Help Wanted: New Board Members! A New Approach to Recruiting Board Members that Paid Off

Help Wanted: New Board Members! A New Approach to Recruiting Board Members that Paid Off
May 2014 by Emily Anthony and Julie Edsforth

When Real Change first asked us if they could hire us to bring on a new group of board members, we told them it doesn’t work like that.  “The board recruits their peers,” we said. “Nobody hires a search consultant to go out and find board members the way you would for an Executive Director.”  But then we started wondering . . .  could you do that?  Could we take what we’ve learned about doing a careful and intentional executive search for a non-profit organization and apply it to board leadership?  We decided to take a chance on that experiment, and Real Change took a chance on us. What follows is a case study of what happened when we tried a new way of bringing on a large cohort of new board members, including  – spoiler alert!—why we think it ended up being a huge success.

The Set Up

Organizational Change

Many people know at least a little about Real Change:  they “exist to provide opportunity and a voice for low-income and homeless people, while taking action for economic justice.”  Although Real Change is a seasoned and strategic organization with strong leadership and good “name recognition” due to the street newspaper they produce and sell, a series of challenges and some bad luck meant their board had dwindled to only 8.

We had a self-esteem problem when it came to our board. We were convinced that no one with all the skills and experience we needed would want to join us.
Alan Preston, Managing Director, Real Change

A stuck board can feel like a chicken and egg problem: you want dynamic people to revitalize it, but why would those people want to join a stuck board? The Real Change board decided to tackle that problem head on. They set the goal of adding 7 experienced and diverse new board members to bring their board to 15 people.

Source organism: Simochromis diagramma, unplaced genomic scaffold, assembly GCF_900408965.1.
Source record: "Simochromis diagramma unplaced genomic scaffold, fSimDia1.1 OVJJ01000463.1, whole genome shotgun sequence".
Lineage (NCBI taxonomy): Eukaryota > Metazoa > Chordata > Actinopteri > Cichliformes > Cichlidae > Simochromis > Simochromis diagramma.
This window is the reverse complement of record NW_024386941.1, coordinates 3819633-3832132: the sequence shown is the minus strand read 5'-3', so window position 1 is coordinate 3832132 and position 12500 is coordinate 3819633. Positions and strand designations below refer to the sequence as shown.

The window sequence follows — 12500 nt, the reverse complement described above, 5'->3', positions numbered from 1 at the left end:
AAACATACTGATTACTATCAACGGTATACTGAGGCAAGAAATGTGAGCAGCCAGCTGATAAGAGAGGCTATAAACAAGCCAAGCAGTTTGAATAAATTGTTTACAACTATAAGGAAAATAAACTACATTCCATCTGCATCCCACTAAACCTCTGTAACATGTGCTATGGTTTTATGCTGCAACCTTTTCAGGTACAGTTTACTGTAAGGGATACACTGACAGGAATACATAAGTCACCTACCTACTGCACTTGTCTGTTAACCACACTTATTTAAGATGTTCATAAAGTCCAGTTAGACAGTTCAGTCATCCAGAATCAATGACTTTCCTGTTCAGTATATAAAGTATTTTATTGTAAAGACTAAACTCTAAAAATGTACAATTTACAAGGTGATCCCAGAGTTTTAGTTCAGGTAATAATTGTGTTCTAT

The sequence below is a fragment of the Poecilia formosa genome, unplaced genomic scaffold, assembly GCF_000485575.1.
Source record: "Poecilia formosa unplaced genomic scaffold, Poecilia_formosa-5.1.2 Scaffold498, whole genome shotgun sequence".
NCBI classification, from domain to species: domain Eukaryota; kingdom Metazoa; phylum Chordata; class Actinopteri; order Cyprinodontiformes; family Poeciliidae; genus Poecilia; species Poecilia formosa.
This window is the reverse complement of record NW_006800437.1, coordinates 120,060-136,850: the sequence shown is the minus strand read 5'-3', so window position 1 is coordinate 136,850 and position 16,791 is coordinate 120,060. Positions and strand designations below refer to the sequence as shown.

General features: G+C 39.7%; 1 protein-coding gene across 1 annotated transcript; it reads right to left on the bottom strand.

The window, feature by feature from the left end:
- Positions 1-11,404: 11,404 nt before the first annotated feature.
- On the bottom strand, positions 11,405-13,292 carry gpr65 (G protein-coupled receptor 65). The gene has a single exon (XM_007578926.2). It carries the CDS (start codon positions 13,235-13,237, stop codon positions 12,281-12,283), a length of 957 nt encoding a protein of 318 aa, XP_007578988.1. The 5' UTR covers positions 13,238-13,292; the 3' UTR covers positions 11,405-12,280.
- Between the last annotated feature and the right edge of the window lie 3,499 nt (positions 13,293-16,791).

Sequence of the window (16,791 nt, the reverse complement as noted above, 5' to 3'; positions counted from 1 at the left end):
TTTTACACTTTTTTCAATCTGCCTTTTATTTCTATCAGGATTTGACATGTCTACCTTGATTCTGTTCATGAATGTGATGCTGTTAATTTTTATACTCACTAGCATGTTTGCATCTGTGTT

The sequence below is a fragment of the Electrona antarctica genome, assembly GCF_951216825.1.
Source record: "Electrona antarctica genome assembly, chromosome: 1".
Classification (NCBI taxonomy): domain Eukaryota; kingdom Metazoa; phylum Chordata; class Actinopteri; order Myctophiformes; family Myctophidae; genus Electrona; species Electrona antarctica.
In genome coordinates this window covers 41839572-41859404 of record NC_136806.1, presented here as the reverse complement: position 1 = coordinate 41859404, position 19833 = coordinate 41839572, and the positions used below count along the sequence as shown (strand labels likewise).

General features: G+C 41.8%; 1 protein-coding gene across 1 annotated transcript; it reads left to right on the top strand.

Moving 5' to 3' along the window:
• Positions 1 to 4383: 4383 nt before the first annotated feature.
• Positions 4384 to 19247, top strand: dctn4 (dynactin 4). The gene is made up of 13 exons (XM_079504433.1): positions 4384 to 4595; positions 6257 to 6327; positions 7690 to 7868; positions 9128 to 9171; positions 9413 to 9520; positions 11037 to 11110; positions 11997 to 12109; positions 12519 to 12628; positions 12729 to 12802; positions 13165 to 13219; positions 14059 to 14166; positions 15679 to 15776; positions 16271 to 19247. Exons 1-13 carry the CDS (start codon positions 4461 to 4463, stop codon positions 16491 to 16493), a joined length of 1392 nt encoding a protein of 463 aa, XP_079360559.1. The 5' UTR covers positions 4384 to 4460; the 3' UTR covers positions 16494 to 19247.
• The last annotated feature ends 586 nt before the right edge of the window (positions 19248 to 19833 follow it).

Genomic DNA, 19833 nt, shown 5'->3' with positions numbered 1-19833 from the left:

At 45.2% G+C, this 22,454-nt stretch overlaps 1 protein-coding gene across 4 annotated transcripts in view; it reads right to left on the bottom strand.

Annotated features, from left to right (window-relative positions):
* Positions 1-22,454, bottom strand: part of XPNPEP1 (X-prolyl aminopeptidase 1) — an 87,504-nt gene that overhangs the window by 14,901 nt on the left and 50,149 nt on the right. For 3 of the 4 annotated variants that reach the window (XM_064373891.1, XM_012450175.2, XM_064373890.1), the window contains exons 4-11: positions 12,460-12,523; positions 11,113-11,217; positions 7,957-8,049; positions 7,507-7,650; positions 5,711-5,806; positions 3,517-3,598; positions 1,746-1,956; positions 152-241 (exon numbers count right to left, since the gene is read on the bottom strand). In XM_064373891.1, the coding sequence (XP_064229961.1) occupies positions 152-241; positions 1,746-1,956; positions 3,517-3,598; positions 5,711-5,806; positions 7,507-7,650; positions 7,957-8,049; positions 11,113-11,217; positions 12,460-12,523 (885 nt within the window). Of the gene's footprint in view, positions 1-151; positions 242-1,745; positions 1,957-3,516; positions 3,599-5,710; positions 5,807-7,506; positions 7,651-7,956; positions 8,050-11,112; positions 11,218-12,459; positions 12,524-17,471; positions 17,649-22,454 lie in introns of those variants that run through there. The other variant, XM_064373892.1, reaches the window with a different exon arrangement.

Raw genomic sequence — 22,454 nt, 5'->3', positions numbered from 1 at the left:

The Process

Step 1: Board Assessment and Visioning
We started by interviewing all board members and making an honest assessment of the strengths and weaknesses of the board, and talking together about what needed to change.  We challenged the board to describe in detail what their ideal team would look like and what it would accomplish, and we kept that dream vision in front of us throughout the process. While a few board members began working on our Search Committee, the Executive Committee took responsibility for making other necessary adjustments so that the new board members would come into a healthier environment when they were eventually brought on.

Step 2: Defining the Opportunity
Board Opportunity documentTogether with the Search Committee, we used the assessment results to determine the most important skills and qualities we wanted to see in board candidates, as well as exactly what we were asking all board members to do.  We also articulated what we could offer board members and why they might want to get engaged.  From this we created a Board Opportunity document – NOT a board job description, but rather an attractive announcement of an exciting opportunity all designed to say: this deserves your attention!

Step 3: Spreading the Word
Once we had the Opportunity document it was easy to circulate it just as you would any job announcement: we used social media, listservs, and personal networks to get the word out (note that we did not use the paper itself). We spent time at a board meeting brainstorming a list of “fantasy candidates” of highly connected and experienced people, and then assigned board members who knew them to reach out and ask if they would consider the opportunity and/or just circulate it to friends. We set up an email alias and responded to inquiries with additional information including a detailed board job description and written application with a firm deadline. We also offered “get to know us” coffees and tours for candidates who might be new to the organization. When colleagues began to tell us they’d received the Opportunity document from multiple sources, we knew we’d been successful at getting the word out.  

Step 4: Screening and Selection
We ended up with almost two dozen inquiries, 12 of whom ultimately submitted an application and were interviewed by members of the search committee.  Search committee members also checked references and used a screening tool we created to help compare the strengths of the candidates that we had identified in the opportunity document as being the most important to us.  When all this work was done they came together to make decisions about the final slate they would nominate to serve on the board.

The Results